All's Well That Ends WellAW IV.iii.311Rossillion? An I were not a very coward I'd compel it ofRossillion, and I were not a verie Coward, I'de compell it of
All's Well That Ends WellAW IV.v.76With very much content, my lord, and I wishWith verie much content my Lord, and I wish
Antony and CleopatraAC I.iii.90O, my oblivion is a very Antony,Oh, my Obliuion is a very Anthony,
Antony and CleopatraAC II.ii.62Very necessity of this thought, that I,Very necessity of this thought, that I
Antony and CleopatraAC II.iii.34He hath spoken true. The very dice obey him,He hath spoken true. The very Dice obey him,
Antony and CleopatraAC II.vi.120very strangler of their amity. Octavia is of a holy, cold,very strangler of their Amity: Octauia is of a holy, cold,
Antony and CleopatraAC II.vii.35pyramises are very goodly things; without contradictionPyramisis are very goodly things: without contradiction
Antony and CleopatraAC II.vii.52is a very epicure.is a very Epicure.
Antony and CleopatraAC III.ii.7A very fine one. O, how he loves Caesar!A very fine one: oh, how he loues Casar.
Antony and CleopatraAC III.iii.23.2He's very knowing;He's very knowing,
Antony and CleopatraAC III.x.7With very ignorance. We have kissed awayWith very ignorance, we haue kist away
Antony and CleopatraAC III.xi.13My very hairs do mutiny, for the whiteMy very haires do mutiny: for the white
Antony and CleopatraAC III.xi.44He's unqualitied with very shame.Hee's vnqualited with very shame.
Antony and CleopatraAC III.xii.35And what thou think'st his very action speaksAnd what thou think'st his very action speakes
Antony and CleopatraAC IV.ix.14That life, a very rebel to my will,That Life, a very Rebell to my will,
Antony and CleopatraAC IV.xii.29Beguiled me to the very heart of loss.Beguil'd me, to the very heart of losse.
Antony and CleopatraAC IV.xiv.48Mars what it does; yea, very force entanglesMarres what it does: yea, very force entangles
Antony and CleopatraAC V.ii.105.1My very heart at root.My very heart at roote.
Antony and CleopatraAC V.ii.250Very many, men and women too. I heard of oneVery many, men and women too. I heard of one
Antony and CleopatraAC V.ii.251of them no longer than yesterday; a very honestof them no longer then yesterday, a very honest
Antony and CleopatraAC V.ii.254biting of it, what pain she felt; truly, she makes a verybyting of it, what paine she felt: Truely, she makes averie
Antony and CleopatraAC V.ii.268Very good. Give it nothing, I pray you, for it isVery good: giue it nothing I pray you, for it is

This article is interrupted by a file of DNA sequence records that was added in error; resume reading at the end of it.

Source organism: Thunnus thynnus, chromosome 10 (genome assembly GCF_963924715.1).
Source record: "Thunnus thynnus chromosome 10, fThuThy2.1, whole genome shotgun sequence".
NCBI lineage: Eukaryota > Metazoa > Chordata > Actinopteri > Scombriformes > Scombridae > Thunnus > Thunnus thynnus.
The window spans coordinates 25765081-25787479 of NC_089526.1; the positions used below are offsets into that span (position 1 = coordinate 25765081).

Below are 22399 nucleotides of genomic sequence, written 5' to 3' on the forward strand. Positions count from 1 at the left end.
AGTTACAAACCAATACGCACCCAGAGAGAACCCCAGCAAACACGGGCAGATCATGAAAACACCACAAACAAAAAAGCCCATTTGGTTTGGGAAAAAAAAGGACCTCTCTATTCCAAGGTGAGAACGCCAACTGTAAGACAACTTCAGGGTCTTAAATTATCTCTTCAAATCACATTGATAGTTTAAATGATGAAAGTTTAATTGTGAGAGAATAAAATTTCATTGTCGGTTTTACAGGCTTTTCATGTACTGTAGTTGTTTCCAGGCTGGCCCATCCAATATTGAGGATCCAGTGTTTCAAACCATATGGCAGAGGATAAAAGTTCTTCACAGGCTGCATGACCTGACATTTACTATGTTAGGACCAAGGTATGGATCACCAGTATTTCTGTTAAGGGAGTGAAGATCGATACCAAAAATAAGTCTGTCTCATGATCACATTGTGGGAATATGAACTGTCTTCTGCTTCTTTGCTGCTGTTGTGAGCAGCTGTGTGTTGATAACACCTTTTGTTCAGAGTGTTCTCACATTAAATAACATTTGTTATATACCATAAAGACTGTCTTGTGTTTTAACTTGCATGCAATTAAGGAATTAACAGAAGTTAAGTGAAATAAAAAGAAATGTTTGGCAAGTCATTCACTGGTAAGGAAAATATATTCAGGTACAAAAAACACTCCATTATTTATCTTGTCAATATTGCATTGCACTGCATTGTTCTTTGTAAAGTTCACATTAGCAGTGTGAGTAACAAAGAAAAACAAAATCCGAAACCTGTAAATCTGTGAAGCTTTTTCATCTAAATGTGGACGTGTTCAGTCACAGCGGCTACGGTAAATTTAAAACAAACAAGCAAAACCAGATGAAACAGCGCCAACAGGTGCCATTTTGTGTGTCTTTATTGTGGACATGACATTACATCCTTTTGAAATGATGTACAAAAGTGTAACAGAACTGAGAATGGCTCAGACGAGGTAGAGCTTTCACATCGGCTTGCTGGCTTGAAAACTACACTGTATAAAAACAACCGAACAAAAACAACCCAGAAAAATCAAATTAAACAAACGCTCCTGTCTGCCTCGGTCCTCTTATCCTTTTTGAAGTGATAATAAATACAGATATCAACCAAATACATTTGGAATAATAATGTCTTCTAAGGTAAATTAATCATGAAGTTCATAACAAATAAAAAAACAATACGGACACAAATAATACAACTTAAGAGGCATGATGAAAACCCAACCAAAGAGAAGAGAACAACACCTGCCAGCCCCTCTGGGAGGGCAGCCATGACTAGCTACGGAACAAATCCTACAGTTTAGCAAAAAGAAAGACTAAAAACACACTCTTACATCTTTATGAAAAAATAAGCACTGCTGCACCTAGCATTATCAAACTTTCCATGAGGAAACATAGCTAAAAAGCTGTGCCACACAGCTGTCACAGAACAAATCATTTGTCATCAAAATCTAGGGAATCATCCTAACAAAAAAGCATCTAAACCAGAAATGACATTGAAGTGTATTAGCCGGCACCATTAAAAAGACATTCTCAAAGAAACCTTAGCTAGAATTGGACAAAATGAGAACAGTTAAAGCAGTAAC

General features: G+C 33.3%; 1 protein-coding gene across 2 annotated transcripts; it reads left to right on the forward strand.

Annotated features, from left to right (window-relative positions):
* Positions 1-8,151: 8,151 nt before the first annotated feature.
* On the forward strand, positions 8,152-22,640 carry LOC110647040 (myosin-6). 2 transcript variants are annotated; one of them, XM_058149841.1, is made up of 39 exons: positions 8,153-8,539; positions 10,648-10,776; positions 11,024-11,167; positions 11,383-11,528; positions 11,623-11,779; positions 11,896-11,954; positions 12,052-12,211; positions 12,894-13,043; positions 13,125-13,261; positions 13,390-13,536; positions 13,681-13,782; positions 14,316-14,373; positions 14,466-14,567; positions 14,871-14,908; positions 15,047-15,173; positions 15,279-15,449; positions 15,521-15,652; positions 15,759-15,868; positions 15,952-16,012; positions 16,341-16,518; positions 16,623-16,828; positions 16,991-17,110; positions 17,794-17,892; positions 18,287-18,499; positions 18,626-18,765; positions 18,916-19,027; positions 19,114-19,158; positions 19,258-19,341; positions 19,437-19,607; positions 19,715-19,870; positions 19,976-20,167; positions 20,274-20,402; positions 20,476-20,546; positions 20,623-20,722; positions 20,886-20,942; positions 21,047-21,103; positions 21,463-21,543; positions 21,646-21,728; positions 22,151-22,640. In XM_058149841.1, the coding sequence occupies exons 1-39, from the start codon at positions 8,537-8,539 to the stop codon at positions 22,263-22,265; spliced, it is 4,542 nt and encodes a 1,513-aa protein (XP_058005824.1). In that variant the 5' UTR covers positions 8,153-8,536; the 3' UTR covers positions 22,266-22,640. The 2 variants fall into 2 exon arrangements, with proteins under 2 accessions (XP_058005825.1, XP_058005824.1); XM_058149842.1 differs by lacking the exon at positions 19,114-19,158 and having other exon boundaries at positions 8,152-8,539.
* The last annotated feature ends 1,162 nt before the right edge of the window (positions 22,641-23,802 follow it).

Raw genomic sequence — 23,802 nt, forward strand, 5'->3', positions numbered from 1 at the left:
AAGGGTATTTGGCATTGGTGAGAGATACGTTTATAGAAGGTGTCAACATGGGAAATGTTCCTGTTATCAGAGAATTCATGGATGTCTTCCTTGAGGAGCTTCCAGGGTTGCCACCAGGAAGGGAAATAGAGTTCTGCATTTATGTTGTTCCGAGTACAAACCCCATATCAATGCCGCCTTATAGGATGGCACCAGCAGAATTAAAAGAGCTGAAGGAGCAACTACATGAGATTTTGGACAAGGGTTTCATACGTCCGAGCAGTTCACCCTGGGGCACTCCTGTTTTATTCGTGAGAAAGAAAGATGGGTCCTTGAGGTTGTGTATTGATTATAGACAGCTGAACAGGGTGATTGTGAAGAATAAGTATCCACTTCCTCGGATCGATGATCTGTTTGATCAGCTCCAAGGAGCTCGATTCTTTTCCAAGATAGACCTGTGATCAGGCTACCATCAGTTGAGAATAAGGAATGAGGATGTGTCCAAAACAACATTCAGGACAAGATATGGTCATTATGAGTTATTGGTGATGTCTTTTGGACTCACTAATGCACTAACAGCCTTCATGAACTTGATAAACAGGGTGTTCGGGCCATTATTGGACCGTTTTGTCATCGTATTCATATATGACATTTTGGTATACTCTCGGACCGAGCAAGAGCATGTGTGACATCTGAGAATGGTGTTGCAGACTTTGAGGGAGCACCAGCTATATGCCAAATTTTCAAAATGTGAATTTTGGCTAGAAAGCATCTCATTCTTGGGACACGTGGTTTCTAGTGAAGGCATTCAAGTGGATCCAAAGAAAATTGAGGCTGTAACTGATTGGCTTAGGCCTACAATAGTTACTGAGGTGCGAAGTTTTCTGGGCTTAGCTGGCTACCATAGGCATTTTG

As You Like ItAYL I.i.39O, sir, very well: here in your orchard.O sir, very well: heere in your Orchard.
As You Like ItAYL I.ii.38makes very ill-favouredly.makes very illfauouredly.
As You Like ItAYL I.iii.15our very petticoats will catch them.our very petty-coates will catch them.
As You Like ItAYL I.iii.76Her very silence, and her patienceHer verie silence, and per patience,
As You Like ItAYL II.iv.65Else are they very wretched.Else are they very wretched.
As You Like ItAYL II.iv.96I will your very faithful feeder be,I will your very faithfull Feeder be,
As You Like ItAYL II.vii.22Says, very wisely, ‘ It is ten o'clock.’Sayes, very wisely, it is ten a clocke:
As You Like ItAYL II.vii.53He that a fool doth very wisely hitHee, that a Foole doth very wisely hit,
As You Like ItAYL II.vii.54Doth very foolishly, although he smart,Doth very foolishly, although he smart
As You Like ItAYL II.vii.73Till that the weary very means do ebb?Till that the wearie verie meanes do ebbe.
As You Like ItAYL III.ii.15is naught. In respect that it is solitary, I like it very well;is naught. In respect that it is solitary, I like it verie well:
As You Like ItAYL III.ii.16but in respect that it is private, it is a very vile life. Nowbut in respect that it is priuate, it is a very vild life. Now
As You Like ItAYL III.ii.29comes of a very dull kindred.comes of a very dull kindred.
As You Like ItAYL III.ii.65very uncleanly flux of a cat. Mend the instance, shepherd.verie vncleanly fluxe of a Cat. Mend the instance Shepheard.
As You Like ItAYL III.ii.109This is the very false gallop of verses. Why do you infectThis is the verie false gallop of Verses, why doe you infect
As You Like ItAYL III.ii.290Very well. What would you?Verie wel, what would you?
As You Like ItAYL III.iii.68how do you, sir? You are very well met. God 'ild youhow do you Sir, you are verie well met: goddild you
As You Like ItAYL III.iii.69for your last company, I am very glad to see you.for your last companie, I am verie glad to see you,